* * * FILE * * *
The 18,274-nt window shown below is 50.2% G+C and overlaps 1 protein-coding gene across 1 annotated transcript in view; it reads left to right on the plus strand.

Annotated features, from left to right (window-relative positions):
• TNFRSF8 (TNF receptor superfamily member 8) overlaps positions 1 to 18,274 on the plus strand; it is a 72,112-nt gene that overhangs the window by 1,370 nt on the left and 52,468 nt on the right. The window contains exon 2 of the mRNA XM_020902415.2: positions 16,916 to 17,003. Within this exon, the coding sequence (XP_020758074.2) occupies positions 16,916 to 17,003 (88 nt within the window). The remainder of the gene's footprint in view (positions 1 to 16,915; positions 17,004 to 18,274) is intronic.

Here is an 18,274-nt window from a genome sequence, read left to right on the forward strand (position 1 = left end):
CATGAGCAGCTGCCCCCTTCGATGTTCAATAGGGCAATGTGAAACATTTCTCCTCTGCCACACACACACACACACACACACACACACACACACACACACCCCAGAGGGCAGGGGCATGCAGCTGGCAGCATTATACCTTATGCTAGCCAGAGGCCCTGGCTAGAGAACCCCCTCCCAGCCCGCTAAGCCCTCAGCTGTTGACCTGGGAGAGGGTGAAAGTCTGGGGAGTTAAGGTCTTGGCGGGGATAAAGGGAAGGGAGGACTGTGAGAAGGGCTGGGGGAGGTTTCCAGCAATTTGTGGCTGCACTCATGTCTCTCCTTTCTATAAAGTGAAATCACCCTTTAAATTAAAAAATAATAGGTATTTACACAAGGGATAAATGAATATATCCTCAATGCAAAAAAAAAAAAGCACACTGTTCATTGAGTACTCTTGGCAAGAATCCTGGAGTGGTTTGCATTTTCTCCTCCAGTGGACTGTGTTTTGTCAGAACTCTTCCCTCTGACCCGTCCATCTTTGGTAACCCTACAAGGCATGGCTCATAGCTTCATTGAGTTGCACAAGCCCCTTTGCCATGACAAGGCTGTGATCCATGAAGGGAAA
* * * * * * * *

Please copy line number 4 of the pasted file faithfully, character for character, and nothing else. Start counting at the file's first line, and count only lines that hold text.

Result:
Here is an 18,274-nt window from a genome sequence, read left to right on the forward strand (position 1 = left end):